I am always looking for new series to love. I stumbled across the blurb to book 13 in this series and I was intrigued. I picked it up and was completely overwhelmed by the glossary and cast of characters, so I decided to go back to the beginning to see if I’d get a better understanding of the series on the ground floor. Turns out, yes, I did. I understood everything. But that didn’t mean I’m ever going to make it to book 13.
This book was not for me. I can’t say with 100% certainty that I won’t try book 2, but if the romance in that installment is anything like this one, I am going to have to pass. I think part of the problem is that there really isn’t any romance here at all. It’s a fated mate story, which doesn’t really bother me. But I was totally unable to connect with the hero or the heroine and I didn’t believe in the love between them. And the progression of their relationship felt almost entirely driven by external factors.
The hero is a D’Ash, who is a member of the Nobility with a powerful psychic link to stones and gems. In his world, men create something called a Heart Gift with their talent to draw their mate to them. In D’Ash’s case, it is a necklace. Only his True Mate will be drawn to it, so when Danith is visibly moved by the piece, he knows she is The One. The thing is, he can’t tell her. She has to accept it –and him– on her own. So what better way to reel her in than to bully her, right?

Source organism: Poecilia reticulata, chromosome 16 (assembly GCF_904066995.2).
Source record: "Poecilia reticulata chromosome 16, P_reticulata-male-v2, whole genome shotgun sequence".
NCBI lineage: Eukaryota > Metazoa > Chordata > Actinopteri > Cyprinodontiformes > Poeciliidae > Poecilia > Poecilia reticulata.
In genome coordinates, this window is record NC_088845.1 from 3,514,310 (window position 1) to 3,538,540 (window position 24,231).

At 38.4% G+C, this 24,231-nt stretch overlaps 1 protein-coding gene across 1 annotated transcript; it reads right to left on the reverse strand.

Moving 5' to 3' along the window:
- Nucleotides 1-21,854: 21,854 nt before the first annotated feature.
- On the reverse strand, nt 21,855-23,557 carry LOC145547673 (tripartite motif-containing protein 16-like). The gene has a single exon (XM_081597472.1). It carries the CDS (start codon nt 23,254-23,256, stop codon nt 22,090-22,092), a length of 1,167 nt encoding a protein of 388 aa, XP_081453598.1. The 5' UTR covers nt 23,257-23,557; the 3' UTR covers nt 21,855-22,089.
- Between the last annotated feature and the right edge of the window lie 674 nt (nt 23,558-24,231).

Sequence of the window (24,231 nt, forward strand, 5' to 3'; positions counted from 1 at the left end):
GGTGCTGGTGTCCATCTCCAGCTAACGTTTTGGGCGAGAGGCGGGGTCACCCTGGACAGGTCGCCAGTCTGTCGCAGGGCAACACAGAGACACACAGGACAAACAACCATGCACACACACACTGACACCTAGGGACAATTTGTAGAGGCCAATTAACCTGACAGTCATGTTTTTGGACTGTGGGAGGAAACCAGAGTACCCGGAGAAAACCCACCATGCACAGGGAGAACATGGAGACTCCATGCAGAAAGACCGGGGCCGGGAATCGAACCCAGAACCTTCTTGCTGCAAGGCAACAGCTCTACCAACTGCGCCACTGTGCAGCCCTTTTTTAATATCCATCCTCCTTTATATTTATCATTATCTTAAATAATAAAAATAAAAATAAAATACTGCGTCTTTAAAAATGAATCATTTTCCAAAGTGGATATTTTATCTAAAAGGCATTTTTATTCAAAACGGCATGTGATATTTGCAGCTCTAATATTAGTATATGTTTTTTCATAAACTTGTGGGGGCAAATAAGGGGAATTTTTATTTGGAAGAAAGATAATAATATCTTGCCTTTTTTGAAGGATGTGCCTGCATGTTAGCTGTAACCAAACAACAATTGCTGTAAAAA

Danith is a simple woman, with a simple life. All she really wants is a family. But D’Ash isn’t very interested in what she wants. He only knows he wants her. So he pushes and pushes his way into her life. He turns her entire world upside down and is unwilling to share any true part of himself. D’Ash had the potential for some fairly good angst with his backstory. But very little of it was explored. It was a missed opportunity. Instead, we go round and round with this dance of D’Ash forcing himself in Danith’s space, trying to make her accept him. Then she runs. Then something pushes them together. Rinse and repeat. I didn’t really care for either one of them.
D’Ash wouldn’t talk to Danith. He did, however, talk to his cat. A lot. Psychically. It was weird. So was some of the language. (The original cover of this book is much more representative of the content.) I don’t know how I feel about the worldbuilding. It was interesting. It’s based on a magical caste system on another planet. Maybe I could try going back for another installment. But the romance would have to be dramatically different. This one made me feel nothing, except mildly annoyed. I barely even felt a sexual tension, much less any kind of emotion between these characters. It was like they ended up together, just because the universe said they should. I need more than that.
Click to purchase: Amazon
by Robin D. Owens
Release Date: December 1, 2001